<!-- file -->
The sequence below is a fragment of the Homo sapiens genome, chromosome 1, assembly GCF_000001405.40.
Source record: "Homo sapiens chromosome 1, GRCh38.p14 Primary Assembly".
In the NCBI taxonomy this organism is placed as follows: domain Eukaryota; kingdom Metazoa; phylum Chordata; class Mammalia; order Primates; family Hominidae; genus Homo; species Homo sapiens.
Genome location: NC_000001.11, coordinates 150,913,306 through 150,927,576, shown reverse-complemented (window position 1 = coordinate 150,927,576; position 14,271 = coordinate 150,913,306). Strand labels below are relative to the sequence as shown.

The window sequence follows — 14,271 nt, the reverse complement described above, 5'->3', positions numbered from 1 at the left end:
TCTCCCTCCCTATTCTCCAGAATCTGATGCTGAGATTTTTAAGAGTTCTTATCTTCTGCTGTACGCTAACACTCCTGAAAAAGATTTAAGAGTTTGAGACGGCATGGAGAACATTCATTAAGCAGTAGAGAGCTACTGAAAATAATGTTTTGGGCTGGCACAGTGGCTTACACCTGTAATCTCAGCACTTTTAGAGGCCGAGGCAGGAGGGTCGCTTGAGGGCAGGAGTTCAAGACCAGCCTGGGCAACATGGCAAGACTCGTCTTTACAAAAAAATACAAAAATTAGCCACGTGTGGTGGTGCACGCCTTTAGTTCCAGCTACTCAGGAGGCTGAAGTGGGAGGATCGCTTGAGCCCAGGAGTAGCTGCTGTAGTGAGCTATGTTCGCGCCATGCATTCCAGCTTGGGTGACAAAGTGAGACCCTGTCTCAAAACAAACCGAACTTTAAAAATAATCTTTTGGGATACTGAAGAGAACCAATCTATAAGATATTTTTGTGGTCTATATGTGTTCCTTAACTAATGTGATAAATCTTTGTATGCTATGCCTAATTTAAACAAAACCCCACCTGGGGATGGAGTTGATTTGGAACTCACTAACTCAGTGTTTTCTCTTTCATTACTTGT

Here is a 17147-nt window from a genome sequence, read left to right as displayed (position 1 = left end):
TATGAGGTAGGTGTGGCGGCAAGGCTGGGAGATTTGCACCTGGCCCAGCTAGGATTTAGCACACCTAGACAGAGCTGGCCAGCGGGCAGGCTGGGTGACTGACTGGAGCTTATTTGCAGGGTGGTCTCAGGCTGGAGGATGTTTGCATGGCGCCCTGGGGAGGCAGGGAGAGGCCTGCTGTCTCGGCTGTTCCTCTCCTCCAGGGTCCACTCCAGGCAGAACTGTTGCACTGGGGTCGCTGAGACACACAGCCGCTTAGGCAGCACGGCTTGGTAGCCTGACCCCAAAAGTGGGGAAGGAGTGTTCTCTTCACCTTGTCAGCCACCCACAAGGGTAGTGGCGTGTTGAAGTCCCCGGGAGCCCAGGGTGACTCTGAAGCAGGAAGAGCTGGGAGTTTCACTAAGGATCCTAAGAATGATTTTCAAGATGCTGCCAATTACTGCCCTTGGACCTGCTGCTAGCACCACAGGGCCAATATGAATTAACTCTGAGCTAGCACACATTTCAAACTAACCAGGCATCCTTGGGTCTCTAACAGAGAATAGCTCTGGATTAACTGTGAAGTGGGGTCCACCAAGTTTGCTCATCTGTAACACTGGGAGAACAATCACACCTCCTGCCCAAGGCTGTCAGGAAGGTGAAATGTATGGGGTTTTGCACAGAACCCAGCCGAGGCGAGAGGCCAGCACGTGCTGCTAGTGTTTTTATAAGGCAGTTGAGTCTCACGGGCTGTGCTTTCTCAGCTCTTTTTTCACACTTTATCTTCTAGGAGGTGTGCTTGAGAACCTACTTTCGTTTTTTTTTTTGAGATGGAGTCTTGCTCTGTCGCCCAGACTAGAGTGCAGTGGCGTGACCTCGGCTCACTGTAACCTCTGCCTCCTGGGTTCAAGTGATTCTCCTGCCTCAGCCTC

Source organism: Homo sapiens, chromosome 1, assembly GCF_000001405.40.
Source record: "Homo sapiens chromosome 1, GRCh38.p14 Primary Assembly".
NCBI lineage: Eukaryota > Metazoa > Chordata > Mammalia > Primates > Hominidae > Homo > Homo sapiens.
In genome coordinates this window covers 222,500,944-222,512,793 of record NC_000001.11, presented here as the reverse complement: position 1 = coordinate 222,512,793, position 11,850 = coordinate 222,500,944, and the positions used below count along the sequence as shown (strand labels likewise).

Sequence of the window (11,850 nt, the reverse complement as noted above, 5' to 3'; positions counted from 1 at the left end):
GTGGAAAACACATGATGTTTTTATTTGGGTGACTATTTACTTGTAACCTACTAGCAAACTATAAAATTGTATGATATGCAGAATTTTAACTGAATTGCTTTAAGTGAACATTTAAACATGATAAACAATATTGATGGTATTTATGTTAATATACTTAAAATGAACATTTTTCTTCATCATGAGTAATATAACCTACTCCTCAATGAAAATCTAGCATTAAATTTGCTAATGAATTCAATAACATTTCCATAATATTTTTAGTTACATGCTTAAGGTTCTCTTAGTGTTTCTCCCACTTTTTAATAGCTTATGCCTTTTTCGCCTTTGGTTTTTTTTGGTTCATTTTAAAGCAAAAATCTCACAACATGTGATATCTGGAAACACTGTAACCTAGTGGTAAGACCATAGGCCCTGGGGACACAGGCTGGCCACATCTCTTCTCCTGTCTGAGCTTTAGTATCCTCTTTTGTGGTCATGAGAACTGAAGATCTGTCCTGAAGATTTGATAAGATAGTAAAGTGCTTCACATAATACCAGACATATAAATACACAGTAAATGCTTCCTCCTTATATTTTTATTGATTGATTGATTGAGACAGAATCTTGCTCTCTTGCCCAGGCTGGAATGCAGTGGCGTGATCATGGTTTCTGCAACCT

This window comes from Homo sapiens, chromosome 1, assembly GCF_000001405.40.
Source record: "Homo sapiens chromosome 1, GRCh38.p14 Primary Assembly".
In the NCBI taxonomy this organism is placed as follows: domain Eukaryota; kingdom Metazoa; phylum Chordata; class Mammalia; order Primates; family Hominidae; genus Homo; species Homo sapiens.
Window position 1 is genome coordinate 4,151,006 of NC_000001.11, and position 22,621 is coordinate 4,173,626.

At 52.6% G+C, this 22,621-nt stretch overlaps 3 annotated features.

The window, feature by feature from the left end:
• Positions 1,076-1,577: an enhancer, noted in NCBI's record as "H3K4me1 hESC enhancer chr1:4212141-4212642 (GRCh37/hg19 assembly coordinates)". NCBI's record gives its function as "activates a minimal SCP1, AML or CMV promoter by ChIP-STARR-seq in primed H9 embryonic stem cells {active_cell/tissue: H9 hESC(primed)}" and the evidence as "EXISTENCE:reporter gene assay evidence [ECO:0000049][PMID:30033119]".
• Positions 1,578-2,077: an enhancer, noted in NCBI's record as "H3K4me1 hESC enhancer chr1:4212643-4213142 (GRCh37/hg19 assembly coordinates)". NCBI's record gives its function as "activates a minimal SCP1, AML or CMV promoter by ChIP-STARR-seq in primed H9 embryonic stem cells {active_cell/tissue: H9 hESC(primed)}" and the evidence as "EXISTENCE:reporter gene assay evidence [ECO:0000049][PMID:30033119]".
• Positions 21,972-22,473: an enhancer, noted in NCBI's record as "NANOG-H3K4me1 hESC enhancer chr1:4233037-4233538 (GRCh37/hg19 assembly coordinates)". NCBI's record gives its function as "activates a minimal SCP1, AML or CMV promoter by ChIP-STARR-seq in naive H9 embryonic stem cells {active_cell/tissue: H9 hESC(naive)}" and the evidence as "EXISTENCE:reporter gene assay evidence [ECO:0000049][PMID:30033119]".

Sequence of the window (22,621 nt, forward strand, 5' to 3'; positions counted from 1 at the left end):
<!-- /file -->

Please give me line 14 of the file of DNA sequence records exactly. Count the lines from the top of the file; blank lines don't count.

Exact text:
GTGGAAAACACATGATGTTTTTATTTGGGTGACTATTTACTTGTAACCTACTAGCAAACTATAAAATTGTATGATATGCAGAATTTTAACTGAATTGCTTTAAGTGAACATTTAAACATGATAAACAATATTGATGGTATTTATGTTAATATACTTAAAATGAACATTTTTCTTCATCATGAGTAATATAACCTACTCCTCAATGAAAATCTAGCATTAAATTTGCTAATGAATTCAATAACATTTCCATAATATTTTTAGTTACATGCTTAAGGTTCTCTTAGTGTTTCTCCCACTTTTTAATAGCTTATGCCTTTTTCGCCTTTGGTTTTTTTTGGTTCATTTTAAAGCAAAAATCTCACAACATGTGATATCTGGAAACACTGTAACCTAGTGGTAAGACCATAGGCCCTGGGGACACAGGCTGGCCACATCTCTTCTCCTGTCTGAGCTTTAGTATCCTCTTTTGTGGTCATGAGAACTGAAGATCTGTCCTGAAGATTTGATAAGATAGTAAAGTGCTTCACATAATACCAGACATATAAATACACAGTAAATGCTTCCTCCTTATATTTTTATTGATTGATTGATTGAGACAGAATCTTGCTCTCTTGCCCAGGCTGGAATGCAGTGGCGTGATCATGGTTTCTGCAACCT